Several months ago, I received an email from one of my readers named Susan. Her mother, Frances Louise Ward, passed away several years ago. Among the remaining estate was a bridesmaid dress made by Antonio Castillo while he was employed by Elizabeth Arden. It had some damage to the white tulle, and she was curious about the materials he used so that she could properly clean and fix the dress.
Susan’s email details some of her mother’s history:
“The dress was a bridesmaid dress from my mother’s wedding 1948. She was one of NYC’s top models and Hollywood starlet so she had a big wedding…plus she married someone from a very aristocratic family. Also her wedding dress is in our storage unit and last time I say it a couple years ago , it was in perfect condition but in a box so it’s crinkled…it may be by Castillo also or maybe Dior since she modeled wedding dresses for Dior.”
“I attached photos of my mother ….one of her in her wedding dress! She had thousands of clothes and we had a huge sale in NYC in 2009…her name was Frances Ward when she was a Power’s model in the 40’s and 50’s. She started modeling at age 15.”
Some details surfaced about Ward’s wedding in a family scrapbook. The advertisement, above, for the Woodbury Soap Company chronicles her marriage to piano-heir Charles Kohler White. (It appeared in Life Magazine
on March 7th, 1949.) It reads:
“Wedding Bells Chime – sweet harmony as Frances Louise Ward weds piano-heir Charles Kohler White in St. Aloysius Church, Great Neck, Long Island. Charles beams with pride – Frances looks luscious. Her cream-smooth complexion? A, that’s Woodbury’s beauty trick. ‘It’s been a daze’ chuckles Charles, ‘since Frances danced into my life!’ Courtship kept him hopping. Yale! New York! Carolina plantation!”
Woodbury Soap Company featured similar advertisement throughout the 1940s to sell their soap. Each advertisement featured a newly wedded couple, telling the story of their romance and how Woodbury soap was a critical ingredient to their love story. (You can see similar advertisements here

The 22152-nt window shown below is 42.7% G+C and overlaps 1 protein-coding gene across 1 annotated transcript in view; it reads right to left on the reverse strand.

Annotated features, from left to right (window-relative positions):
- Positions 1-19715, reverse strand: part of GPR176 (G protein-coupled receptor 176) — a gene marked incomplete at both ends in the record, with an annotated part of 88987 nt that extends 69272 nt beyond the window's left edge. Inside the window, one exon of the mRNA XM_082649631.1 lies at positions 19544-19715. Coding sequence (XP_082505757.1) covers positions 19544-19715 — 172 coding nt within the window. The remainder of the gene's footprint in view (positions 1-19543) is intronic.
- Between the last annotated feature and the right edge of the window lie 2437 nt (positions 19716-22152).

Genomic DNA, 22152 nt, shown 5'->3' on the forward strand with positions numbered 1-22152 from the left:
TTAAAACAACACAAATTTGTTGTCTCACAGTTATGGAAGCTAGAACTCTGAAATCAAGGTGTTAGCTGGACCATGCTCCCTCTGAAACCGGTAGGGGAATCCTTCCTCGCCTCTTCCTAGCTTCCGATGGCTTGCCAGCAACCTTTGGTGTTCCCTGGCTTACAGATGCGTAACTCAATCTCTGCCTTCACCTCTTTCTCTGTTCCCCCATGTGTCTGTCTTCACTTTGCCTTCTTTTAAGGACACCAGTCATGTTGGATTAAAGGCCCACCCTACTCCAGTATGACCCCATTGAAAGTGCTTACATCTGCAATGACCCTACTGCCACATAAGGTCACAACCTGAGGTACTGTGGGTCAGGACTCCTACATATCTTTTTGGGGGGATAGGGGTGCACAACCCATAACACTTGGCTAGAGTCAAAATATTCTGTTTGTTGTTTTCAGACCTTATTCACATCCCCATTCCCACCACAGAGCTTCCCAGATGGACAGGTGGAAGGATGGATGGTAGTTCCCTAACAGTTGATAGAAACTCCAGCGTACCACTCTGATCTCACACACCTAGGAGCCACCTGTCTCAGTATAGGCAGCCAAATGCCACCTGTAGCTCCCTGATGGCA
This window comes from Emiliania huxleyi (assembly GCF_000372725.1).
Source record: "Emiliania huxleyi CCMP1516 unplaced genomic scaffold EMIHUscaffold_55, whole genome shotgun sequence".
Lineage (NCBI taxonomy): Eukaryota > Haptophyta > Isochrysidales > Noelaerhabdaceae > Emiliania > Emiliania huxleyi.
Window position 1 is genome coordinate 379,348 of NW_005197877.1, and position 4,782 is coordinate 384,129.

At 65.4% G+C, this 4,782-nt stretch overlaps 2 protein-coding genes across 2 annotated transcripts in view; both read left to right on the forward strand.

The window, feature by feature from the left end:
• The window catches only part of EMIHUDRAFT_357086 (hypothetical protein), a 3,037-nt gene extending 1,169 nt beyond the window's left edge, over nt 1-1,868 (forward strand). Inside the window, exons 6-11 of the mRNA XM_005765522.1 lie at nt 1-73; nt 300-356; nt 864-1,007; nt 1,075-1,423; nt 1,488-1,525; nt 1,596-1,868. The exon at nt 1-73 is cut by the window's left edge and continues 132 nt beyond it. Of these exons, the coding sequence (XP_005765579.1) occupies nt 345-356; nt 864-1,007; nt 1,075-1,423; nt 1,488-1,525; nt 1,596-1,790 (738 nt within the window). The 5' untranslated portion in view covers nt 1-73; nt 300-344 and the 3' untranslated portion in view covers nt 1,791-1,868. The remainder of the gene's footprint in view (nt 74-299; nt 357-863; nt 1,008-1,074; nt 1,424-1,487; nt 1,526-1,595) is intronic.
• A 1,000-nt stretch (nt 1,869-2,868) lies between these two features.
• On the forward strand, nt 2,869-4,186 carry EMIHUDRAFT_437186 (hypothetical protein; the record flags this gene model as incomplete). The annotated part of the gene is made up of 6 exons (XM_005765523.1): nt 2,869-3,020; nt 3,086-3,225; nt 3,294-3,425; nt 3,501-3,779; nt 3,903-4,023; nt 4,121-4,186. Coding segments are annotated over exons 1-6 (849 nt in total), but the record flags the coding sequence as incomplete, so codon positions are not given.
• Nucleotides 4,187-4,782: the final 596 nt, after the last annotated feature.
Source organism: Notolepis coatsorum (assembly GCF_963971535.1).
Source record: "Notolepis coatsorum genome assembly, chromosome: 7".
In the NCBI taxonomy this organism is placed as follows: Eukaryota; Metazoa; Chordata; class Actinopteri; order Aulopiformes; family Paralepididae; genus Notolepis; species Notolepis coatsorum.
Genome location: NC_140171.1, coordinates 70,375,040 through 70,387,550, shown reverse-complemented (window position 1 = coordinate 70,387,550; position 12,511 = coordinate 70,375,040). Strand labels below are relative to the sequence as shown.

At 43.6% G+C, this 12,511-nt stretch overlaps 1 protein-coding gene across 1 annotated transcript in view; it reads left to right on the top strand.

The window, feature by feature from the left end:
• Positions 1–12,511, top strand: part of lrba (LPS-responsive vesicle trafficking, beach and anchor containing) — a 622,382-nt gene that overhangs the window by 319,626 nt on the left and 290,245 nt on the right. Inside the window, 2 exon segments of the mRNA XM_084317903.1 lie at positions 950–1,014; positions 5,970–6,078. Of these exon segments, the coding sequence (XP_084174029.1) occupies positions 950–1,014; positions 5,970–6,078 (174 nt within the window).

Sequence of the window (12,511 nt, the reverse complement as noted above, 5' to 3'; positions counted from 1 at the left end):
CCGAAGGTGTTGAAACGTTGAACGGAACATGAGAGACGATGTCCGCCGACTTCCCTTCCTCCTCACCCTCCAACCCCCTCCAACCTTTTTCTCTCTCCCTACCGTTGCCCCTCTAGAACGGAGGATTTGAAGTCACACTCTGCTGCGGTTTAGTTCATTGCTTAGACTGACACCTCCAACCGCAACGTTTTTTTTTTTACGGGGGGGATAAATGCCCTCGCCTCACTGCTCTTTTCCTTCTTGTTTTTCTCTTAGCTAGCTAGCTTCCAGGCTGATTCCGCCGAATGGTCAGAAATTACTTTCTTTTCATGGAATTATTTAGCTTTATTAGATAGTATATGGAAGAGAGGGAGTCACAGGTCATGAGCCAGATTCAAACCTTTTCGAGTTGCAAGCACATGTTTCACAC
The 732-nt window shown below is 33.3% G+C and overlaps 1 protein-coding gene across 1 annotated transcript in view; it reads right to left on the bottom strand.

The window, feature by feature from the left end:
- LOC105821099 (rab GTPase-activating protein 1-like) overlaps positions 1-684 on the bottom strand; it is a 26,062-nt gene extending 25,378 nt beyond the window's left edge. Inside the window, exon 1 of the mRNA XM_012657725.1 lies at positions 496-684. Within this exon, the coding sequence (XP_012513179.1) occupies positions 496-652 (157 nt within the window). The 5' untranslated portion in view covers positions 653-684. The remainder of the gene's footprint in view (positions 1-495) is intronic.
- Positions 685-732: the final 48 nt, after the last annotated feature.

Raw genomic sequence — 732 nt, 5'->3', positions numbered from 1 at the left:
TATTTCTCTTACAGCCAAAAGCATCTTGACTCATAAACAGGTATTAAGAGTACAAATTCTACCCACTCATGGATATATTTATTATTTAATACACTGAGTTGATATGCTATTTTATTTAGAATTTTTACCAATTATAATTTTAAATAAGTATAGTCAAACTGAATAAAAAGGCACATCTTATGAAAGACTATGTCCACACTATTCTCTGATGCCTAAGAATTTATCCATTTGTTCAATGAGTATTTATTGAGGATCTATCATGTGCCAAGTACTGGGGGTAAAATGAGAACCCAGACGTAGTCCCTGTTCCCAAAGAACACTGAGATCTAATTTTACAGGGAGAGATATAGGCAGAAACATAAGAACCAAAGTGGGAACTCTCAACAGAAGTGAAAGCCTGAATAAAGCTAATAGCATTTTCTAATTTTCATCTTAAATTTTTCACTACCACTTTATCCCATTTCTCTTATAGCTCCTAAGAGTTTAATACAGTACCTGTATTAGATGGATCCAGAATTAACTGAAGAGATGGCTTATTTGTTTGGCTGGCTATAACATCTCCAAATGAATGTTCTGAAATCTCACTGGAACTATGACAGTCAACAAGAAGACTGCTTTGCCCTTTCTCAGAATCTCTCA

Ward was a beauty, and graced the cover of Glamour Magazine in 1944, below. Dubbed “The Career Issue”, landing this cover must have been quite the honor. The image was taken at the height of World War II, a time during which many women flooded the workforce. Men were fighting the war, leaving many vacancies across various industries. For the first time, women from every socioeconomic status could earn their own money in any industry of their choosing, without shame, discouragement, or contempt. Prior to the war, women were not encouraged to work. Gender roles were much more ridged. There were only a few types of careers that a woman could pursue, such as teaching, nursing, or fashion-related work. Other choices were frowned upon or impossible to obtain. During the war, this perception began to shift. Women were encouraged to join the workforce, primarily in male-dominated industries, as a form of patriotism. The need to replace the workforce was critical to win the war and keep the economy intact.
Many thanks go Susan for sharing these great images of her mother. She is currently working on conserving the Castillo dress and will provide some photos when she is finished. If you have any additional information on Frances Louise Ward, please leave a comment.